The question that my interrogator asked

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There is an abundance of expert literature on the Islamic Republic of Iran’s relationship with the United Nations and its subsidiaries, the government’s equivocal approach to UN conventions and its often harsh reactions to the international body’s decisions and resolutions on how, in particular, those in positions of power treat Iranians. This article will also make an effort to explain this contentious and fractious relationship in the context of causality against a political and ideological backdrop. Yet, this piece will also try to explore the matter using a conceptual framework, by making an attempt to identify the missing social notion rather than examining the impeding agent. In doing so, it seeks help from the paradigm of the secular tradition.

Let me begin by relating an anecdote from a personal experience. Back in 2009, I was working in the capacity of a political analyst for the British Embassy in Tehran. Following the disputed presidential election and a famous Friday Prayer sermon by the leader of the Islamic Republic, Ayatollah Khamenei, I was arrested by military-security authorities on a number of charges, ranging from espionage to propagating against the state. I spent many days in solitary confinement in the notorious Evin Prison and had to sit through some very long interrogation sessions, some of which lasted ten hours. In some sessions, I was accused of trying to undermine the Islamic Republic and treated as a pariah, an enemy of the state and in others I was asked to share my analysis.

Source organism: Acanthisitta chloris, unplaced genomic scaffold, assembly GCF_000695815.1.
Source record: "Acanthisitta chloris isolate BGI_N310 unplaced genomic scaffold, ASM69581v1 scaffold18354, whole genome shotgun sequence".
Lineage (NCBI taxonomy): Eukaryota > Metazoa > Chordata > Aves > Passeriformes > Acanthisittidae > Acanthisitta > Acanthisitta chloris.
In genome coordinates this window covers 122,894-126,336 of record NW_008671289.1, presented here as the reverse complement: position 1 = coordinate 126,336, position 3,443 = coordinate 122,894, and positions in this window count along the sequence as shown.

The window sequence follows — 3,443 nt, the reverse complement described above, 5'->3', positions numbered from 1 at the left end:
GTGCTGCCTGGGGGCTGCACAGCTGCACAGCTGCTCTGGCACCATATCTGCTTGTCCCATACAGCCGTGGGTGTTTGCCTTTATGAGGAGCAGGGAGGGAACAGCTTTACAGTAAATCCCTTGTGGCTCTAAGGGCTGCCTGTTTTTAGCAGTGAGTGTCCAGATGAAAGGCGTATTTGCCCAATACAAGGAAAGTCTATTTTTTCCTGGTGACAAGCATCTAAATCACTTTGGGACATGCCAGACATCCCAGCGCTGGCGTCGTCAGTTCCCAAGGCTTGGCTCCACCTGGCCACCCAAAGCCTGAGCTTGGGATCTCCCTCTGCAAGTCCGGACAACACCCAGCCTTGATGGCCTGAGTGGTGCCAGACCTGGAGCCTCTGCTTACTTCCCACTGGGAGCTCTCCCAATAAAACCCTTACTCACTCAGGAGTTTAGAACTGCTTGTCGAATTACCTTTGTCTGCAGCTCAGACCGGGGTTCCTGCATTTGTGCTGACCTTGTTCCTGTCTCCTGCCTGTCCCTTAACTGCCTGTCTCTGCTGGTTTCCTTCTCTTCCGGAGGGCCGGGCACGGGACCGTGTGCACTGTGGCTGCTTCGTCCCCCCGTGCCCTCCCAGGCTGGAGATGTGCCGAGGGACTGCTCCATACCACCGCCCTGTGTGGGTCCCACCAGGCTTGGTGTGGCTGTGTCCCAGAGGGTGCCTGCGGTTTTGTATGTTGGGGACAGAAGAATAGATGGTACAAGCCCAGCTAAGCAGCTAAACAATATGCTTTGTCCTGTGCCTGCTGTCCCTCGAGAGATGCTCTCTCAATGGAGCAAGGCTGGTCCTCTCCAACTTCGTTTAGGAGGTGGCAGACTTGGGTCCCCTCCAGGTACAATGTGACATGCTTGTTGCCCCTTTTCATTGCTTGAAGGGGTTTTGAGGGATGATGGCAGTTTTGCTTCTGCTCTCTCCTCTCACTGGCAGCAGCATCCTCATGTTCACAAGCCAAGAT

In one such session of the second category, the interrogator and inquisitor (whom I never saw, as he always sat behind me while I was seated facing the wall) sought my opinion on the ‘vulnerability’ of the Islamic Republic. It was a public holiday in the Islamic calendar and the day’s interrogation had begun by the interrogator making a point that he had had to come in because of me (i.e. I had ruined his holy day). I opted for an enlightening example to convey my argument. I told him the night before, from the small cell window that partially let air and light in, I could hear the voices of some young men, in a very jovial mood, singing. It was not difficult to tell they were young conscripts, who guard the prison compound. Obviously, on the occasion of the religious celebration, the young men had been given the opportunity of a jolly good evening. To serve in the maximum security Evin Prison, all the personnel, including conscripts are strictly vetted. That evening those very young conscripts, as young as 19 and probably not older than 25, sang many songs. I told my interrogator that out of a good 20 or so songs, three decades since the establishment of the Islamic Republic Republic, the majority were from before the Islamic Revolution or works of the so-called ‘Los Angeles singers’. Only two or three were of the ‘licensed’ category, sanctioned by the Ministry of Culture and Islamic Guidance.